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Hailing from the Yaverland in Isle of Wight, England, the discovery of the Yaverlandia fossil was a conflict for many paleontologists as the history of finding its exact genus and family. Yaverlandia bitholus existed in the Early Cretaceous period and is famously known for its dome-shaped head.
Unfortunately, the excavation in the Isle of Wight from the Yaverland village only offered a single specimen; hence, unlocking its history was a hassle for paleontologists, but they managed to offer great insights into the dinosaur history and various assumptions revolving around it. From being recognized as the earliest member of pachycephalosaurid to being referred to as iguanodontid in 1936, the species went through many changes to find its actual unique genus and family.
Of course, despite some of the assumptions, we must remember that they are only assumptions. If more fossil remains of this species can be discovered, we could confirm more details about Yaverlandia.
Yaverlandia is pronounced as 'Yav-er-lan-dee-uh'.
Yaverlandia belonged to the genus of a maniraptoran theropod dinosaur that existed through the Lower Cretaceous epoch of the Mesozoic era. The species was identified solely through its partial skull. Paleontologists kept changing its conflicting genus and family for a while before assigning it to the maniraptoran theropod family.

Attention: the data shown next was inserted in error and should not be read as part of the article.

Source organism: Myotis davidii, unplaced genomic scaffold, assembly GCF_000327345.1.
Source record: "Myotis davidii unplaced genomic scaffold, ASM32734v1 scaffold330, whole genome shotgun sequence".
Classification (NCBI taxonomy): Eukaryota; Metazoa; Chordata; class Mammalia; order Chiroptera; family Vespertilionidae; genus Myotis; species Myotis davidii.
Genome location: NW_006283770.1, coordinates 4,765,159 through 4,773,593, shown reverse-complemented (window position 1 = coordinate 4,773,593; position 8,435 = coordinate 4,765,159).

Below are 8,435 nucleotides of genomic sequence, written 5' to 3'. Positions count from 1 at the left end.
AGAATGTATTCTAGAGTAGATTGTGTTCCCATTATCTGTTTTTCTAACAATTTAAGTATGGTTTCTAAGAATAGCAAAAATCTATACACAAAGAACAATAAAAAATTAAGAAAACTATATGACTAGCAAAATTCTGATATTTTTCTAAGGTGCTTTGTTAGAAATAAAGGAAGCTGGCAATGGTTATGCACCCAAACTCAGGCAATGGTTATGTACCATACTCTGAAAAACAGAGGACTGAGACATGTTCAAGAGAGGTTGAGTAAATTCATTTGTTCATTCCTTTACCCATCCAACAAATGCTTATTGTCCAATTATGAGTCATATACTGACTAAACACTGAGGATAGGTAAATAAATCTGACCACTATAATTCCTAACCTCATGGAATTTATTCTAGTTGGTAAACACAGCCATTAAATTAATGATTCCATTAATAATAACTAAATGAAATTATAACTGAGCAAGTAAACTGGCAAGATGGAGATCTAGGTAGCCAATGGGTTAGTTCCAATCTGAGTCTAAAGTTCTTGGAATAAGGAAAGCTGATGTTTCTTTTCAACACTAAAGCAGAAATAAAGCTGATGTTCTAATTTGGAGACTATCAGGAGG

Known from a partial skull, Yaverlandia roamed the Earth in the Lower Cretaceous period from 145 million years to 100.5 million years ago.
Yaverlandia supposedly became extinct during the decline of the Lower Cretaceous period across various other dinosaur species.
Yaverlandia skull remains were found in the Wessex Formation located on the Isle of Wight, and its town called Yaverland is present in England; therefore, it is believed that the species roamed around the same place.
Yaevrlandia's preferred habitat was terrestrial, composed of various natural elements like drylands, wetlands, grasslands, deserts, marshes, and flood plains.
Information about the exact species living along with Yaverlandia is still unknown. However, species such as Valdosaurus, Iguanodon, and Polacanthus were also found in the Wessex Formation from Lower Cretaceous. Although it is not known, the possibilities are that these species may have lived along with Yaverlandia.
The life span of Yaverlandia species is still beings searched by paleontologists.
Like various other maniraptoran theropods, Yaverlandia laid eggs to reproduce.
Yaverlandia was a maniraptoran theropod, which meant it had the qualities of both an avian and a land occupying dinosaur species. Similarly, Yaverlandia closely appeared like a bird with its long arms full of feathers and short stature with pink color. The dinosaur from Great Britain was dome-headed and had beady eyes. The partial skull fossil offered very little insight into the life of the dinosaur, but progression led to unlocking more clues to find its familial name. After extensive studies on the skull remain, it also suggested the species used sense of sight instead of smell more to catch prey as the part of the brain which dealt with the smell was smaller.
*We've been unable to source an image of Yaverlandia and have used an image of Pterosaur instead. If you are able to provide us with a royalty-free image of Yaverlandia, we would be happy to credit you. Please contact us at [email protected].